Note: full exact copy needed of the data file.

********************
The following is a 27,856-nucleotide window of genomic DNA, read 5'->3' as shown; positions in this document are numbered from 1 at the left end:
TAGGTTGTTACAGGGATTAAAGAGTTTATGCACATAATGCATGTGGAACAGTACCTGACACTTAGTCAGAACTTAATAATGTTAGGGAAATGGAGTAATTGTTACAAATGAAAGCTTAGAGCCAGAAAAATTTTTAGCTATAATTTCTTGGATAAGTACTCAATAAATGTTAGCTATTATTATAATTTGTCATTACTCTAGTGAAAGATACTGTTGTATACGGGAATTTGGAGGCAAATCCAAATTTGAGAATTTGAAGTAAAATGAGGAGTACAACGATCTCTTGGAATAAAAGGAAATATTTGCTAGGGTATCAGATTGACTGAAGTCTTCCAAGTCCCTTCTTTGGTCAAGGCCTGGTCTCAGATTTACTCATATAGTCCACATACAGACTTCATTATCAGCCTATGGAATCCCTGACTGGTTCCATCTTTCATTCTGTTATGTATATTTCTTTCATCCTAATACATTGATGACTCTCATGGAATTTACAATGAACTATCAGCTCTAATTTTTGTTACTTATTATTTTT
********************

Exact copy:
The following is a 27,856-nucleotide window of genomic DNA, read 5'->3' as shown; positions in this document are numbered from 1 at the left end:
TAGGTTGTTACAGGGATTAAAGAGTTTATGCACATAATGCATGTGGAACAGTACCTGACACTTAGTCAGAACTTAATAATGTTAGGGAAATGGAGTAATTGTTACAAATGAAAGCTTAGAGCCAGAAAAATTTTTAGCTATAATTTCTTGGATAAGTACTCAATAAATGTTAGCTATTATTATAATTTGTCATTACTCTAGTGAAAGATACTGTTGTATACGGGAATTTGGAGGCAAATCCAAATTTGAGAATTTGAAGTAAAATGAGGAGTACAACGATCTCTTGGAATAAAAGGAAATATTTGCTAGGGTATCAGATTGACTGAAGTCTTCCAAGTCCCTTCTTTGGTCAAGGCCTGGTCTCAGATTTACTCATATAGTCCACATACAGACTTCATTATCAGCCTATGGAATCCCTGACTGGTTCCATCTTTCATTCTGTTATGTATATTTCTTTCATCCTAATACATTGATGACTCTCATGGAATTTACAATGAACTATCAGCTCTAATTTTTGTTACTTATTATTTTT